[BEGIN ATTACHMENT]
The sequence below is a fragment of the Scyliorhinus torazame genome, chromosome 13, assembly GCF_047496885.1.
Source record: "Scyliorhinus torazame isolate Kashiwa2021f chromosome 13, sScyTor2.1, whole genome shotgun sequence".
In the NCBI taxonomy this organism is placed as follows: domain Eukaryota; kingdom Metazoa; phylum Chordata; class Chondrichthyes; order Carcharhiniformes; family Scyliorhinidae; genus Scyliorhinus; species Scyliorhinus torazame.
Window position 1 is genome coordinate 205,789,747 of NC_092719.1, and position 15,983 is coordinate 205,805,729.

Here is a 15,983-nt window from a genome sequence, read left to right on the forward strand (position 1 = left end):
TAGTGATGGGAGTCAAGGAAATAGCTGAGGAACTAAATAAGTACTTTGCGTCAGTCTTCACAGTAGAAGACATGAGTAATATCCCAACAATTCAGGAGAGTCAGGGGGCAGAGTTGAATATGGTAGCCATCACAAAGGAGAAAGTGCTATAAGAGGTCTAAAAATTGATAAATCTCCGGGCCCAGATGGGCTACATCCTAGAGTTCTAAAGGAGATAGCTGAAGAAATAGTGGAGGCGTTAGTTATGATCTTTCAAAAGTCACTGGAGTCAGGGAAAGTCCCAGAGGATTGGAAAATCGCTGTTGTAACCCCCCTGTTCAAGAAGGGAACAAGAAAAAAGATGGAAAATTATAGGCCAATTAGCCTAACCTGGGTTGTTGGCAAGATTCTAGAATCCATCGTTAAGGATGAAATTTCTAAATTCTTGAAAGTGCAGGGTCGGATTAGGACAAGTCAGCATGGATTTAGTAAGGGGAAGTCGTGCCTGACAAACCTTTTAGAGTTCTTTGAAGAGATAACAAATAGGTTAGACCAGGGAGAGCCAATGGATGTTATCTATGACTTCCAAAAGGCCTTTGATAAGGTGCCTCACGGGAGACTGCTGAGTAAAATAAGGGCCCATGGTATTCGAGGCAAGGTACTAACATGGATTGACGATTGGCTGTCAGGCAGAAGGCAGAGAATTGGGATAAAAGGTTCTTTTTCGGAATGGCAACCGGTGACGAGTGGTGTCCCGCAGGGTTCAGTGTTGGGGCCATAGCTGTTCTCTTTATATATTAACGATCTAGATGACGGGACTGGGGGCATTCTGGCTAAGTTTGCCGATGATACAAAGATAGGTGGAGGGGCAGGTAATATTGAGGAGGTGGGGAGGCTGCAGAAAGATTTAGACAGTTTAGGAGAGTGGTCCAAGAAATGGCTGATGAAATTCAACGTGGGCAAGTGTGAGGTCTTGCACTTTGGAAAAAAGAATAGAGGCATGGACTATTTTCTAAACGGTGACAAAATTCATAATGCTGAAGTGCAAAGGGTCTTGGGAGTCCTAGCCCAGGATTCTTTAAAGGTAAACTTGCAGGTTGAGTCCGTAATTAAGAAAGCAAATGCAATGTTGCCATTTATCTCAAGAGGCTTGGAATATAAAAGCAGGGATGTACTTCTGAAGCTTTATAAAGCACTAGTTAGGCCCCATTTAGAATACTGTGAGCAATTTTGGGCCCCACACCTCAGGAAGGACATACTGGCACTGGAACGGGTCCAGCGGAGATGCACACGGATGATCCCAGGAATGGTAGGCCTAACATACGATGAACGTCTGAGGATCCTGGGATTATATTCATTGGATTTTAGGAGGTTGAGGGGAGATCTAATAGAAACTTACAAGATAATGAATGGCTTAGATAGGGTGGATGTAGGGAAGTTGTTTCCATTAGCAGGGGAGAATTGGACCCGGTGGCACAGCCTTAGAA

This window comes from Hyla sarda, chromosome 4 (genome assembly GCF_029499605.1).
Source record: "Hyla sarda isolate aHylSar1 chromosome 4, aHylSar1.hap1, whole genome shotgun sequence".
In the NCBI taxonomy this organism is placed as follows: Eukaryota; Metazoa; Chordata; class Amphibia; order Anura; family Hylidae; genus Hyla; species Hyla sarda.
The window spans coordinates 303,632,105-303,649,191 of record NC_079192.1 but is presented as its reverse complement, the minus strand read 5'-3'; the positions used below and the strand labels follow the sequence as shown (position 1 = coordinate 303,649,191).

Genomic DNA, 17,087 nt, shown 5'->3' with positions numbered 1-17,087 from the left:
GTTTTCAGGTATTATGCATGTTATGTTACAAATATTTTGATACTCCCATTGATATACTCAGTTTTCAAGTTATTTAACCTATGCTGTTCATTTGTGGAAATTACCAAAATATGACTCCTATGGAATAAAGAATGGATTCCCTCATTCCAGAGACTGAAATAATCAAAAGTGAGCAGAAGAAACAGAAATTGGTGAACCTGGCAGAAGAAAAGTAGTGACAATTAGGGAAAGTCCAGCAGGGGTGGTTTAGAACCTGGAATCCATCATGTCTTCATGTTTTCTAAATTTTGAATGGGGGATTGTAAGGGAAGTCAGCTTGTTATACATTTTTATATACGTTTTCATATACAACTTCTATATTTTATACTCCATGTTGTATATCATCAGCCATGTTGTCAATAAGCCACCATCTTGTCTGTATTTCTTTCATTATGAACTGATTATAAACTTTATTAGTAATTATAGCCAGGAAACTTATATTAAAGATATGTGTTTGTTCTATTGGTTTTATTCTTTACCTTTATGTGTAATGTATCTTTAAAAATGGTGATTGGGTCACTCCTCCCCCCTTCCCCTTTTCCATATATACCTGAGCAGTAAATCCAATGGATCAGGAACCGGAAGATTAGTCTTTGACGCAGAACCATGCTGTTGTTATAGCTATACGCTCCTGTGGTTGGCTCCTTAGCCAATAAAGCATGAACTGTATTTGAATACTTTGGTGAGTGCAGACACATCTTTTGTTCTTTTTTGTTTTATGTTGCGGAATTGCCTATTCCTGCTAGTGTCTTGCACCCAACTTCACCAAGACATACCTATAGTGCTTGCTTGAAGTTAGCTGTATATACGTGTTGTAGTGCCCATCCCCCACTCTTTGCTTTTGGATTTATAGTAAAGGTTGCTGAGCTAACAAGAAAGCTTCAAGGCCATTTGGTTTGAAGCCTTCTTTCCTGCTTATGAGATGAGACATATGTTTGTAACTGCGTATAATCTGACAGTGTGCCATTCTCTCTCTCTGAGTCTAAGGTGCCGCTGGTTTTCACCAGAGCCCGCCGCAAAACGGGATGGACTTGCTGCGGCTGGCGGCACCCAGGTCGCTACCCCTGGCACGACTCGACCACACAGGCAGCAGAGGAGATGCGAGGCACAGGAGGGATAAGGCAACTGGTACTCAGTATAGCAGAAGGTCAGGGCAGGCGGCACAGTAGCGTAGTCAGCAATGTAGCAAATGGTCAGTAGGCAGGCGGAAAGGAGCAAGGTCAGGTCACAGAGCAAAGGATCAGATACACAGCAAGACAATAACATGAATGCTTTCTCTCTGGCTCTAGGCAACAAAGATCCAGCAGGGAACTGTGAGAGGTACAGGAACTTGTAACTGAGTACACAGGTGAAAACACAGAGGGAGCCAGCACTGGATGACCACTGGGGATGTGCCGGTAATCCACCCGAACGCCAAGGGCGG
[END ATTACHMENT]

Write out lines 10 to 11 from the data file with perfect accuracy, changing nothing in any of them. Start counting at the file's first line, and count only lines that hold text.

The window spans coordinates 303,632,105-303,649,191 of record NC_079192.1 but is presented as its reverse complement, the minus strand read 5'-3'; the positions used below and the strand labels follow the sequence as shown (position 1 = coordinate 303,649,191).

Genomic DNA, 17,087 nt, shown 5'->3' with positions numbered 1-17,087 from the left: